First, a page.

Thursday, August 31, 2017

Another Thought on Language Death

I've been pondering the whole question of language death again today. This seems to me like a very interesting fault-line between my own outlook and the outlook of many opponents of leftism, liberalism, and political correctness; the Alt Right, the Alt Light, classical liberals, cultural libertarians, etc.

A frequent argument made against cultural relativism, and in favour of the West (and especially in favour of American exceptionalism) is: "Well, if we're so bad, why does everybody want to come here? If these other cultures are so great, why are so many people eager to leave them?"

I sympathise with this argument as a way of shutting up liberals. However, it troubles me in a broader sense. I don't think we should worship success.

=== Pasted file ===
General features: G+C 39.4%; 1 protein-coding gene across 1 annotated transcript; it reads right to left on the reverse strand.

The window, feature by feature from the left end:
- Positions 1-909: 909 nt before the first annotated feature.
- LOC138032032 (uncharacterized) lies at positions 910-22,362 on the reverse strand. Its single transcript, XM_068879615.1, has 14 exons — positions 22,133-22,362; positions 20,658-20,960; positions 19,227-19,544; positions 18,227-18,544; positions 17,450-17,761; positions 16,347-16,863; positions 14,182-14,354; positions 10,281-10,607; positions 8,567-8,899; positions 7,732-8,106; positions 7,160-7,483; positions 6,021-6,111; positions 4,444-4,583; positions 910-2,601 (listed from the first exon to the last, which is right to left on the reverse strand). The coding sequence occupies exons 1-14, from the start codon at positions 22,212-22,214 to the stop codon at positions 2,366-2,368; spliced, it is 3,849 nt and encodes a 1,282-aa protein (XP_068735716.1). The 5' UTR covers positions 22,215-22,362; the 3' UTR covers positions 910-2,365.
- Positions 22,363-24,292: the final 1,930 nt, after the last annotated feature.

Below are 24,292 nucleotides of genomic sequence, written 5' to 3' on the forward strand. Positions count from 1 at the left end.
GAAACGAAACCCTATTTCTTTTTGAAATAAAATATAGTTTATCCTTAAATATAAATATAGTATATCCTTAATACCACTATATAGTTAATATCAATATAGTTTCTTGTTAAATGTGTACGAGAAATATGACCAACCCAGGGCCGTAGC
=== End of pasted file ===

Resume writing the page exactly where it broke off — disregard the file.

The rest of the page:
When you apply this attitude towards language death we see how grim it really is. Presumably, lamenting language decline and language death is "linguistic relativism"; the best languages succeed and the lesser languages die; people vote with their tongues. I think few people would really want to follow this line of logic through when it comes to languages. I think the same perspective could be applied to cultures and traditions.

Personally, I have mixed feelings about success as a measure of how good or bad an institution is. In some ways, success-- especially over time- seems to be a sign that something is healthy and admirable. For instance, progressives lament ideals of masculinity and femininity, nationhood, and family life, but they are enormously and enduring popular. They are also good. (Of course, I am judging this by my own set of values.)